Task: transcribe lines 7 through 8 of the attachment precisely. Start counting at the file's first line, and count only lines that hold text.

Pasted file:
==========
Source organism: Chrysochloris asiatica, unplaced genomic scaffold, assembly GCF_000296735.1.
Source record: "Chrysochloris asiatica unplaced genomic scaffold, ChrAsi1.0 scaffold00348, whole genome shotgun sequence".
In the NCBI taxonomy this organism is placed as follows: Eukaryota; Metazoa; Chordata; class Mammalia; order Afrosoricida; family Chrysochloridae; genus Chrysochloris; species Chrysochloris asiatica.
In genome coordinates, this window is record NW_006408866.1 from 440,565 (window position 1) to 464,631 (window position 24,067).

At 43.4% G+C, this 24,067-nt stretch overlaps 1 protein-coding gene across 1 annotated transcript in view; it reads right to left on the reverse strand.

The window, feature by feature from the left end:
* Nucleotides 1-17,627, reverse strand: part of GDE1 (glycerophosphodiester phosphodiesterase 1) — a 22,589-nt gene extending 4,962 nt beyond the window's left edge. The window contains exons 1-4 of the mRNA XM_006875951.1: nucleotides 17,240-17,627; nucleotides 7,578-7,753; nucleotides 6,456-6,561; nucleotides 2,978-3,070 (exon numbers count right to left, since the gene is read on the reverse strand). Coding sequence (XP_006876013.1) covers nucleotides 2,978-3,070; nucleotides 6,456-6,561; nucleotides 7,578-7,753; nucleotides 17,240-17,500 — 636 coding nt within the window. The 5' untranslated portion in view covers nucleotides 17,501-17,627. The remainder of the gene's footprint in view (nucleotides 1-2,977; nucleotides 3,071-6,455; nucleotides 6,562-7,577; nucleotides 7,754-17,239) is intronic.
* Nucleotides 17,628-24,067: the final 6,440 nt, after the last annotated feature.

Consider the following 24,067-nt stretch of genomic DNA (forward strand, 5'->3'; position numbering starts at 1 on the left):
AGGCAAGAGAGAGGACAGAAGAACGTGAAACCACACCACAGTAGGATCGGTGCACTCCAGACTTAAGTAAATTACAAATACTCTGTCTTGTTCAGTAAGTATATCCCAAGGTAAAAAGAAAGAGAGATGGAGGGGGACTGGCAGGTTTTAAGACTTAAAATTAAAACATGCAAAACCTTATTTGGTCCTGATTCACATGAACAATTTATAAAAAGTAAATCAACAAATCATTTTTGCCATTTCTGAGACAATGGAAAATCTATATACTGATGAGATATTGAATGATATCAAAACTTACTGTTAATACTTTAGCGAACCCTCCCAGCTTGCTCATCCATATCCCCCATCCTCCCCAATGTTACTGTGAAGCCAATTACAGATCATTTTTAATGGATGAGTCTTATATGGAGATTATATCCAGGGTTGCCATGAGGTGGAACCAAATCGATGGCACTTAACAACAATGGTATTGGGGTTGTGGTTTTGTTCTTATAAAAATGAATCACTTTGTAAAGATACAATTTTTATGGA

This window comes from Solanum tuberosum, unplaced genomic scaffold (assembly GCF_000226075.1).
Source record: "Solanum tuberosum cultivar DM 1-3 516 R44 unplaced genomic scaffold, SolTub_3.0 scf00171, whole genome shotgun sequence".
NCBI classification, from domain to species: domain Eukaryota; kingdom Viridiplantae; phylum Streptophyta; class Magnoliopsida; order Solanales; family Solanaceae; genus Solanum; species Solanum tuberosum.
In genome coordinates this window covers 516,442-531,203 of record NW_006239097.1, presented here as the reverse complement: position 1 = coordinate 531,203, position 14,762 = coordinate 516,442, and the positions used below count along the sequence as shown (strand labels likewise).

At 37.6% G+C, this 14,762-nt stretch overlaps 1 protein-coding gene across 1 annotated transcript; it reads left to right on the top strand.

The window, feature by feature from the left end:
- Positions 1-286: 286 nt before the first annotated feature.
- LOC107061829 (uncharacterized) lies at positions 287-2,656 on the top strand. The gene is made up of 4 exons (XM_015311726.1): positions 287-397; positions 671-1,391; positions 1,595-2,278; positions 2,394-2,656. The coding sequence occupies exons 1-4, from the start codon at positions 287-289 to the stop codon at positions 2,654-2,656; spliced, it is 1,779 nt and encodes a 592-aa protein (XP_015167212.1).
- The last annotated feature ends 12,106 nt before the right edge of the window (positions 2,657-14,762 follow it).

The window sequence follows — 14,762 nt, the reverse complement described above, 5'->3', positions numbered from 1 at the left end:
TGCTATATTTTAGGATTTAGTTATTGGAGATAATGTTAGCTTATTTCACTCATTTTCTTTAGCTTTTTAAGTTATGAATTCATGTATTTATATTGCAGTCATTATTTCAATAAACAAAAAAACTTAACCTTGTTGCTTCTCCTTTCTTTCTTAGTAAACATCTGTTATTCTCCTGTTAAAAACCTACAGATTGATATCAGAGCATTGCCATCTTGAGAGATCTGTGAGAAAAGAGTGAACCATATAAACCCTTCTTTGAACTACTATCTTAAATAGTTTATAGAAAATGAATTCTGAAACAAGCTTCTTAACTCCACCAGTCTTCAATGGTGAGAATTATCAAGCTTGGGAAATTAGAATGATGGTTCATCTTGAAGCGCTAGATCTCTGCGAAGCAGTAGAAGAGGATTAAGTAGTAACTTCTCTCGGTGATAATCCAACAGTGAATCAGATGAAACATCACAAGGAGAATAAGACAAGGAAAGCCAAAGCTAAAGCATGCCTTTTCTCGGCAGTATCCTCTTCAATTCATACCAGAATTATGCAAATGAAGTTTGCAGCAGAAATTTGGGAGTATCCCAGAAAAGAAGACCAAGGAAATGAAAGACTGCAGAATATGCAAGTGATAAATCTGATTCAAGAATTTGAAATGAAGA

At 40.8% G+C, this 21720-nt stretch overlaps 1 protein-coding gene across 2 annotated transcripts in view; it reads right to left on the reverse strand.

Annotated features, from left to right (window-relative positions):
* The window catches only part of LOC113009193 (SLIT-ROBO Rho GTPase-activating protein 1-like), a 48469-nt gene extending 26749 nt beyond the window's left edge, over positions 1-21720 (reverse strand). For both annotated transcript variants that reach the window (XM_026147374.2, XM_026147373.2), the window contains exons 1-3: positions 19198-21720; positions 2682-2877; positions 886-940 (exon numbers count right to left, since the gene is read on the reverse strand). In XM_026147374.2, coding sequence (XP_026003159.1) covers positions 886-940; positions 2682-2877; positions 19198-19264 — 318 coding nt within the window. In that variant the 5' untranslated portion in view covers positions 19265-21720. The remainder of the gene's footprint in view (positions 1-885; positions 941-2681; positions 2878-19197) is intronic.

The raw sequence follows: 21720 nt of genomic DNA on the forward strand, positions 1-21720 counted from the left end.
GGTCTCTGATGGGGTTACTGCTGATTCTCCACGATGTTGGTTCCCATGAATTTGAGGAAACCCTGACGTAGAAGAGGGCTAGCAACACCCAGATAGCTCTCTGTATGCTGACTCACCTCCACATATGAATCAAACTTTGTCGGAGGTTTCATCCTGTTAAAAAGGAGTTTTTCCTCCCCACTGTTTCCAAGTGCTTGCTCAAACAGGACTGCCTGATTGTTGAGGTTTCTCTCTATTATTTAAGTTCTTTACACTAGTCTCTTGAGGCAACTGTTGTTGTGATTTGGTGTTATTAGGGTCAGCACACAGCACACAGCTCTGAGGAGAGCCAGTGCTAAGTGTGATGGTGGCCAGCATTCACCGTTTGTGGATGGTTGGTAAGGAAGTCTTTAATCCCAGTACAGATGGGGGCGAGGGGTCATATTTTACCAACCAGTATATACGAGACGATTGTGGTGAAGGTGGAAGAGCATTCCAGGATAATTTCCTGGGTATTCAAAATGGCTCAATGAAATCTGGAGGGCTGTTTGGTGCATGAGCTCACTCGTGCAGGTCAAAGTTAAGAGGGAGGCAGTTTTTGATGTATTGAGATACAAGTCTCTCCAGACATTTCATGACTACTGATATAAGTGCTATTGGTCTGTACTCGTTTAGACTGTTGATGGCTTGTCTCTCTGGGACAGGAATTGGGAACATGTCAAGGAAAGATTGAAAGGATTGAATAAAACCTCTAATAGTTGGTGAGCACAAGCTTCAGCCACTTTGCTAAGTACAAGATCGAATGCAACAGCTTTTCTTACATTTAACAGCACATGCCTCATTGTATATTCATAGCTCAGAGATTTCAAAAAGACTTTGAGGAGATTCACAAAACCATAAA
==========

* Nucleotides 1-17,627, reverse strand: part of GDE1 (glycerophosphodiester phosphodiesterase 1) — a 22,589-nt gene extending 4,962 nt beyond the window's left edge. The window contains exons 1-4 of the mRNA XM_006875951.1: nucleotides 17,240-17,627; nucleotides 7,578-7,753; nucleotides 6,456-6,561; nucleotides 2,978-3,070 (exon numbers count right to left, since the gene is read on the reverse strand). Coding sequence (XP_006876013.1) covers nucleotides 2,978-3,070; nucleotides 6,456-6,561; nucleotides 7,578-7,753; nucleotides 17,240-17,500 — 636 coding nt within the window. The 5' untranslated portion in view covers nucleotides 17,501-17,627. The remainder of the gene's footprint in view (nucleotides 1-2,977; nucleotides 3,071-6,455; nucleotides 6,562-7,577; nucleotides 7,754-17,239) is intronic.
* Nucleotides 17,628-24,067: the final 6,440 nt, after the last annotated feature.